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How to Achieve Your New Year's Resolutions

A few years ago I read that only 8 percent of the people who make New Year’s resolutions are successful in achieving their goals (which confirmed my intuitive estimate based on my friends and me). As a result, I resolved to stop making New Year’s resolutions, but of course, I failed at that one, too! 

When on Yom Kippur we ask for God’s forgiveness there are two instances in which our plea is not granted. The first is when we hurt another person and fail to ask for their forgiveness. The second, which is less known, is when we repent with the knowledge that if we face a similar temptation in the future, we would succumb, and then repent again. While the first case is logical, since Jews believe that only the victim can forgive the offender, not even God, the second has been puzzling me since I first learned about it as a child. I couldn’t understand what kind of a person would have such chutzpa and dare to be so dishonest with God? But as I grew older I started to understand the depth of the idea. It is not that we plan to repeat the bad behavior, but rather we truly feel bad about it and want to change it. However, we have enough experience, just like with the New Year’s resolutions, that makes us doubt our own ability in succeeding. 45 percent of Americans see this time of the year as an exciting opportunity for a fresh start, but most fail.

Look at the top 10 New Year’s resolutions for 2015:  lose weight; get organized; spend less, save more; enjoy life to the fullest; stay fit and healthy; learn something exciting; quit smoking; help others with their dreams; fall in love and spend more time with family. All these items seem important and achievable, so why are we unsuccessful in obtaining them?

We are not so different from our ancestors. When God gave His top 10 commandments to the people of Israel, they immediately took upon themselves to observe them all, but couldn’t even keep the first one (creating the golden calf) for more than a few days. Our problem is that we don’t know how to set reasonable goals. We expect to be able to shift from one end of the spectrum to the other in a short period of time. For most people, there is nothing wrong with wanting to shed a few pounds in the following year, only that we tend to set a goal like going back to the size we wore in high school. And when we don't meet that unreasonable goal, we fill ourselves with feelings of anxiety and lower our self-esteem.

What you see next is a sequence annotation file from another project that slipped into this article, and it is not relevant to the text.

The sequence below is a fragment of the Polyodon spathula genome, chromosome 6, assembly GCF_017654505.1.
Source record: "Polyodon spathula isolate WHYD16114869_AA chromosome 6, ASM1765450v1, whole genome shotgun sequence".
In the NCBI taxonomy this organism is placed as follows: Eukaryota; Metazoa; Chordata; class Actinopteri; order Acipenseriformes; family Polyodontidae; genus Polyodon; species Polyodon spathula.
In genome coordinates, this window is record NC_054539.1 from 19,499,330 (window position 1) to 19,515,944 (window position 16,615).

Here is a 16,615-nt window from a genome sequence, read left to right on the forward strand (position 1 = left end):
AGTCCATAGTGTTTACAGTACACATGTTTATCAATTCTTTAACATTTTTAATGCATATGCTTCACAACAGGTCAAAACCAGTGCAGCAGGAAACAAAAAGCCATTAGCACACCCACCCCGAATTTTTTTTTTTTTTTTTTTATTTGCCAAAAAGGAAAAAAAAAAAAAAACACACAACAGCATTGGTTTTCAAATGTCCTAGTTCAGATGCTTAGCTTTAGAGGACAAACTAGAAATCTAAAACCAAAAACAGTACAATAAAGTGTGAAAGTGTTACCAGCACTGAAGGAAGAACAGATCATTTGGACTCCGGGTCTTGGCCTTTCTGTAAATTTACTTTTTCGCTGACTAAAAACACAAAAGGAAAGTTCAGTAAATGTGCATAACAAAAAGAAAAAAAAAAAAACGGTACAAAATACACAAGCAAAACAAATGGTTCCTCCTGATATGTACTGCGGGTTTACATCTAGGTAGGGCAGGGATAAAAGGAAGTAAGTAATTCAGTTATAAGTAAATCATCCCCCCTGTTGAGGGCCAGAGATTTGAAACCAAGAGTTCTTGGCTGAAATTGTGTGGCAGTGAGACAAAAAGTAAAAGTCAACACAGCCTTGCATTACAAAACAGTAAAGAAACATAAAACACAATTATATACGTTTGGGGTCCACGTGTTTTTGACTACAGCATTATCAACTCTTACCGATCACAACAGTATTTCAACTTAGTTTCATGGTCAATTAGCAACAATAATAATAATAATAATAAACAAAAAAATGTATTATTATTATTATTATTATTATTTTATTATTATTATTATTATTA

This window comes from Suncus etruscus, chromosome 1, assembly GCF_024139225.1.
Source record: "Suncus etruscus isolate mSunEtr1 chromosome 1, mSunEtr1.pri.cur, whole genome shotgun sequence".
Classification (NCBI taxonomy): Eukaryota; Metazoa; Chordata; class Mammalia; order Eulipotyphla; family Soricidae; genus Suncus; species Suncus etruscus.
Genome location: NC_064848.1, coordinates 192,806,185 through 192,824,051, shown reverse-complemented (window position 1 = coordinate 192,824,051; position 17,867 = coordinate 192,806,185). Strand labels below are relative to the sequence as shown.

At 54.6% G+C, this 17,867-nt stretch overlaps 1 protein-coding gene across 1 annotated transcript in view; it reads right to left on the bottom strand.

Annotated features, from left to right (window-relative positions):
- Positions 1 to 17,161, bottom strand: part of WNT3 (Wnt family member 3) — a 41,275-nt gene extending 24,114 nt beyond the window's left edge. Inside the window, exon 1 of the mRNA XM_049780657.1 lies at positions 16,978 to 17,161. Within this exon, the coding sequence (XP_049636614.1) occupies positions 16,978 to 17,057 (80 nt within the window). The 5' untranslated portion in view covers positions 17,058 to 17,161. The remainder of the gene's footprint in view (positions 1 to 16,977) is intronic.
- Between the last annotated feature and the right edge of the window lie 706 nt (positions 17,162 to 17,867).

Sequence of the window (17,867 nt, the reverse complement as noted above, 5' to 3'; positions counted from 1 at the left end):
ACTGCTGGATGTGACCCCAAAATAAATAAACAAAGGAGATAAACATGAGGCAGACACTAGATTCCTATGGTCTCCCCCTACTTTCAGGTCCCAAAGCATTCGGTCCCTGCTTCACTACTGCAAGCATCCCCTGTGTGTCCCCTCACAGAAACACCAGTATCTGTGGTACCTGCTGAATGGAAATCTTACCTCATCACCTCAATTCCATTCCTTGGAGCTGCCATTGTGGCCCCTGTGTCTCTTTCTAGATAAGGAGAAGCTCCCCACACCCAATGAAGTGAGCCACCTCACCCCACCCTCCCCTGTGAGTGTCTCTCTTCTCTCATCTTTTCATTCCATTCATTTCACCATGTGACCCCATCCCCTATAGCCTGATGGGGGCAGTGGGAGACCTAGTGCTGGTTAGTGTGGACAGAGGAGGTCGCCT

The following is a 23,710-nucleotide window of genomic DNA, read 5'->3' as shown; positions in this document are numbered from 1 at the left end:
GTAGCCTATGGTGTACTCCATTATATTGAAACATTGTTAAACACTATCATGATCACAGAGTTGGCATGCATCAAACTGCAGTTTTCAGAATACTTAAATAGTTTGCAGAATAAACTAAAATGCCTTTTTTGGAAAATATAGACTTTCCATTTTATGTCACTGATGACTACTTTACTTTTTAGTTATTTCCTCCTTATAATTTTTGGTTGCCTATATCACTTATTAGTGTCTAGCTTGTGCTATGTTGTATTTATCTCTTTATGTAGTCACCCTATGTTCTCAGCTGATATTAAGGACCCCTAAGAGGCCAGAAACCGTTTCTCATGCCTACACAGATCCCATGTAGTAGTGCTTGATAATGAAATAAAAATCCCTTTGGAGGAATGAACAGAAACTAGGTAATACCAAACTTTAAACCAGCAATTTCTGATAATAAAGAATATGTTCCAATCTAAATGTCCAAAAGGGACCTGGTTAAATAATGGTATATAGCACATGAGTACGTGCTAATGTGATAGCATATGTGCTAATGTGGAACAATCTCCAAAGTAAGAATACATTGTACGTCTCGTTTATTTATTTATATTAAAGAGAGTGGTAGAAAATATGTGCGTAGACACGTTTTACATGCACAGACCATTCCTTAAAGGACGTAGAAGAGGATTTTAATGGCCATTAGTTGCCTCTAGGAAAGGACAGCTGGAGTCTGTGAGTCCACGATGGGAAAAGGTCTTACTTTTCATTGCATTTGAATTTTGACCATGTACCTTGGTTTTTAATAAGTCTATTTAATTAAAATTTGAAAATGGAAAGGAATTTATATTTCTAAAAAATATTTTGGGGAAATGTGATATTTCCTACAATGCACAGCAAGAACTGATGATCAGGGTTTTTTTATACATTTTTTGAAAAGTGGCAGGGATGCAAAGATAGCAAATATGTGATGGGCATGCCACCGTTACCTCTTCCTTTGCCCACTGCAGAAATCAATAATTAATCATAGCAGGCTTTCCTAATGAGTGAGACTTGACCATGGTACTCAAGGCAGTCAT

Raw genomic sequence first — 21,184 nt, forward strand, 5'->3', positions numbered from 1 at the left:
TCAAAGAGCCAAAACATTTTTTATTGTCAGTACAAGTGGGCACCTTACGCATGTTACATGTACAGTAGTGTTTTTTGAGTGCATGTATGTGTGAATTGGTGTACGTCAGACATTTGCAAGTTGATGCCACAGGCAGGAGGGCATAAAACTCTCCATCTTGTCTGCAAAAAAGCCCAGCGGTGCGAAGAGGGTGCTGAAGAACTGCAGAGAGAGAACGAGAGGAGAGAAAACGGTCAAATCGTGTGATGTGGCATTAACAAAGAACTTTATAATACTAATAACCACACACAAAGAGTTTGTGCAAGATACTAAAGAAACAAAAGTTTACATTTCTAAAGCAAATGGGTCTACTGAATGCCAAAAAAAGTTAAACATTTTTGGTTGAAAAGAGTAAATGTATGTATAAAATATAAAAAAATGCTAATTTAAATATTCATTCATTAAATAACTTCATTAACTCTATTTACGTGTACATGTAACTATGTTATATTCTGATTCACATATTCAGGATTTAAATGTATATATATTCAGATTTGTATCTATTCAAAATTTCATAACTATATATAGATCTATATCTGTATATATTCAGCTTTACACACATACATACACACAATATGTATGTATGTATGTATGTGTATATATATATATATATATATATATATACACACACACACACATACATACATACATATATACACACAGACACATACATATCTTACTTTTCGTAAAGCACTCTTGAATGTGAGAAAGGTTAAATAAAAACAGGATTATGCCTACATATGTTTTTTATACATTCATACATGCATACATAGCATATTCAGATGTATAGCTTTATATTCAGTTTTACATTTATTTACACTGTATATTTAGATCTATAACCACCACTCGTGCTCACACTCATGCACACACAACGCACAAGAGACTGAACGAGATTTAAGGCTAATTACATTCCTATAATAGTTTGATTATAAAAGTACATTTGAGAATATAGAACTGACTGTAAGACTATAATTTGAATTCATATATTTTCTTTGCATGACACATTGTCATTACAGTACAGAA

The other mistake we make is using absolute statements about what we want to accomplish. “I am going to have dinner with my family 5 nights a week.” It may work for the first month, but a few late meetings one week followed by traveling and we give up on the whole plan. 

It is also important to define our resolutions the right way. By saying “I will stop being so messy,” I provoke negative feelings and put myself down even before I start. “I’m planning to be more organized” is much better and it turns the resolution into a positive plan of action. What could make it even better is being more specific. “I’ll make sure that my desk is clear every Friday before Shabbat” significantly increases the odds of success.

The greatest lesson comes from our tradition: We are taught we are all a work in progress and change comes in small steps. Our goal as Jews is not to be perfect but to be a little bit better than before. If my goal for the next year is to be more patient, I first determine, without being judgmental, where I am on the spectrum when 1 is complete impatience and 10 is pure patience. If I’m at 5 and make a resolution to get to 10 by the end of the year (as we normally do), I would probably fail. But if I set my goal to get to 6 and I have a plan of how to get there, I will. And then follow each year with an incremental change.

I wish you all a wonderful 2016.


Rabbi Alon Levkovitz

Fri, December 4 2020 18 Kislev 5781